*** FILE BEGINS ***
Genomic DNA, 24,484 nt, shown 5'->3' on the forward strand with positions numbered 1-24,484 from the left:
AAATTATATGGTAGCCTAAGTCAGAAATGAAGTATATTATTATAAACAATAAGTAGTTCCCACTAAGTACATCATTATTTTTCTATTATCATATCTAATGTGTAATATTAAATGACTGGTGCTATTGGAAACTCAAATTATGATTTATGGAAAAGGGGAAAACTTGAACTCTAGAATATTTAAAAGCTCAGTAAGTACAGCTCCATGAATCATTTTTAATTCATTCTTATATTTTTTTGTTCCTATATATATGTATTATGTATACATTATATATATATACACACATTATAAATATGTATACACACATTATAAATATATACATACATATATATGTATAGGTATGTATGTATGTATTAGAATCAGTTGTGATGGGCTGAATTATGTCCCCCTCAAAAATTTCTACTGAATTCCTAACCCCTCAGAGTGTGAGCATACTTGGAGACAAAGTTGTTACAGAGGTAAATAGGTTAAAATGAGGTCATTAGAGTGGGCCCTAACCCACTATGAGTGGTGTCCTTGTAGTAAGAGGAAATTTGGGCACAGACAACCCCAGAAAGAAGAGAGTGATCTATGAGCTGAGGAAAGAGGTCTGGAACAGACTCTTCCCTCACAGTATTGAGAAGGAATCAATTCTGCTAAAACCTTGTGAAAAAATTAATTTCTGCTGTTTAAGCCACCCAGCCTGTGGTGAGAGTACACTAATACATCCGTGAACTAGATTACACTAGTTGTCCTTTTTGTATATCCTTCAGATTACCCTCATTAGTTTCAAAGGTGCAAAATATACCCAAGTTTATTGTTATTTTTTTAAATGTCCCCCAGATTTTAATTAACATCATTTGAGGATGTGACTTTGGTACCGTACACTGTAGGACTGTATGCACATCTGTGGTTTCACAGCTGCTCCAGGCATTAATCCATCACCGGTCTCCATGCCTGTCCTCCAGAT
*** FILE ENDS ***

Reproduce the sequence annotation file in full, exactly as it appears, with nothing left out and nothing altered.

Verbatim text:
Genomic DNA, 24,484 nt, shown 5'->3' on the forward strand with positions numbered 1-24,484 from the left:
AAATTATATGGTAGCCTAAGTCAGAAATGAAGTATATTATTATAAACAATAAGTAGTTCCCACTAAGTACATCATTATTTTTCTATTATCATATCTAATGTGTAATATTAAATGACTGGTGCTATTGGAAACTCAAATTATGATTTATGGAAAAGGGGAAAACTTGAACTCTAGAATATTTAAAAGCTCAGTAAGTACAGCTCCATGAATCATTTTTAATTCATTCTTATATTTTTTTGTTCCTATATATATGTATTATGTATACATTATATATATATACACACATTATAAATATGTATACACACATTATAAATATATACATACATATATATGTATAGGTATGTATGTATGTATTAGAATCAGTTGTGATGGGCTGAATTATGTCCCCCTCAAAAATTTCTACTGAATTCCTAACCCCTCAGAGTGTGAGCATACTTGGAGACAAAGTTGTTACAGAGGTAAATAGGTTAAAATGAGGTCATTAGAGTGGGCCCTAACCCACTATGAGTGGTGTCCTTGTAGTAAGAGGAAATTTGGGCACAGACAACCCCAGAAAGAAGAGAGTGATCTATGAGCTGAGGAAAGAGGTCTGGAACAGACTCTTCCCTCACAGTATTGAGAAGGAATCAATTCTGCTAAAACCTTGTGAAAAAATTAATTTCTGCTGTTTAAGCCACCCAGCCTGTGGTGAGAGTACACTAATACATCCGTGAACTAGATTACACTAGTTGTCCTTTTTGTATATCCTTCAGATTACCCTCATTAGTTTCAAAGGTGCAAAATATACCCAAGTTTATTGTTATTTTTTTAAATGTCCCCCAGATTTTAATTAACATCATTTGAGGATGTGACTTTGGTACCGTACACTGTAGGACTGTATGCACATCTGTGGTTTCACAGCTGCTCCAGGCATTAATCCATCACCGGTCTCCATGCCTGTCCTCCAGAT